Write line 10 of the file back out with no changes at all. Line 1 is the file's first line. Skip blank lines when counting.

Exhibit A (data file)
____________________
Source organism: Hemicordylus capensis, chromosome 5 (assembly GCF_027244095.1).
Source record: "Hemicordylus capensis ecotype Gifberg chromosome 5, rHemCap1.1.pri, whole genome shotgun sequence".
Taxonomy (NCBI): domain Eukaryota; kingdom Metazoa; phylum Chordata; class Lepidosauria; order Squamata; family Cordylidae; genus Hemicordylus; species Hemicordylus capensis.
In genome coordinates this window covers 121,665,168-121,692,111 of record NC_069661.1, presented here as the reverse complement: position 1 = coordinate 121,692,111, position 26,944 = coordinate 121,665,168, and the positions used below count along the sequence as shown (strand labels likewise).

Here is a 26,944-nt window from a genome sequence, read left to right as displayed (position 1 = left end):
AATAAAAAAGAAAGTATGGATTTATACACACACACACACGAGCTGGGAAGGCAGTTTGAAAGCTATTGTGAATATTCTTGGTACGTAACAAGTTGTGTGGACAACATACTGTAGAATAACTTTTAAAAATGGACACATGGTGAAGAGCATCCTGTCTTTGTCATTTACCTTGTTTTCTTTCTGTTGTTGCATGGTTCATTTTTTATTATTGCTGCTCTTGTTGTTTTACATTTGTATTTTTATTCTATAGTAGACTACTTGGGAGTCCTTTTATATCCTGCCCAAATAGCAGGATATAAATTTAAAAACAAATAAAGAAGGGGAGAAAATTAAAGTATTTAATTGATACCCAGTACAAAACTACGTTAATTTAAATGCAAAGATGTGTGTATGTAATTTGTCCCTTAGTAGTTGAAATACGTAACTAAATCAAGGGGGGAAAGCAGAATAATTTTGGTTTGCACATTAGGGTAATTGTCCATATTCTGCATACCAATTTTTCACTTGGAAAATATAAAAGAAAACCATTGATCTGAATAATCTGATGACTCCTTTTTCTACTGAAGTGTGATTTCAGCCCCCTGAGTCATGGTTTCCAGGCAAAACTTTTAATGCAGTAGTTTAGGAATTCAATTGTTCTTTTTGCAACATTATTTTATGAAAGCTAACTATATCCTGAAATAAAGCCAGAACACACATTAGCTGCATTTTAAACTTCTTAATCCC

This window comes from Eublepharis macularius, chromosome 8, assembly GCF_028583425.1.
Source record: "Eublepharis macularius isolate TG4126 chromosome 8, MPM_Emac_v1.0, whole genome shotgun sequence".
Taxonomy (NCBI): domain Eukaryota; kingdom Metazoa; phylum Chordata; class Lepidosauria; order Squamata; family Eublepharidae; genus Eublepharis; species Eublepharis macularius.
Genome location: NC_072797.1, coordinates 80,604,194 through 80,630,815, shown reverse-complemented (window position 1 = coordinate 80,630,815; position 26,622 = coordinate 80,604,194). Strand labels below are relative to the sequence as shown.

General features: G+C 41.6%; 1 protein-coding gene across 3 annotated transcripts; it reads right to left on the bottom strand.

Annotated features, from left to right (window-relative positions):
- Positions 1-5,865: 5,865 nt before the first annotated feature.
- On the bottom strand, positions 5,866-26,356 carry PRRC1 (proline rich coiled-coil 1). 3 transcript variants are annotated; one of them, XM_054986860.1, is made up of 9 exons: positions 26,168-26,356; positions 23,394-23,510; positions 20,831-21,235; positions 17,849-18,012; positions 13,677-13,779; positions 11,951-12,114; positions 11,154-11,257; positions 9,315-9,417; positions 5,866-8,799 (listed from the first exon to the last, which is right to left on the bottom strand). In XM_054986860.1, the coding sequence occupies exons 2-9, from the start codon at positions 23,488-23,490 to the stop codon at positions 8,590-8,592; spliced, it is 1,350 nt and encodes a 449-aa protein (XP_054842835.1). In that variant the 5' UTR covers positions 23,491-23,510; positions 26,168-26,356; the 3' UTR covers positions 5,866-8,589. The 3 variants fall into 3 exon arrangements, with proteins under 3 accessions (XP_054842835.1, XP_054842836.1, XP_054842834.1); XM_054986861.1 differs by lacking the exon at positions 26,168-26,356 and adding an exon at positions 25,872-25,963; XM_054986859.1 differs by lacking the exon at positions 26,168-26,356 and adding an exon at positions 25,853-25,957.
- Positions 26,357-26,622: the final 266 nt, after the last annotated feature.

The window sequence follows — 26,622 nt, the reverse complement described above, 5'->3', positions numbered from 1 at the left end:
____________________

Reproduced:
Genome location: NC_072797.1, coordinates 80,604,194 through 80,630,815, shown reverse-complemented (window position 1 = coordinate 80,630,815; position 26,622 = coordinate 80,604,194). Strand labels below are relative to the sequence as shown.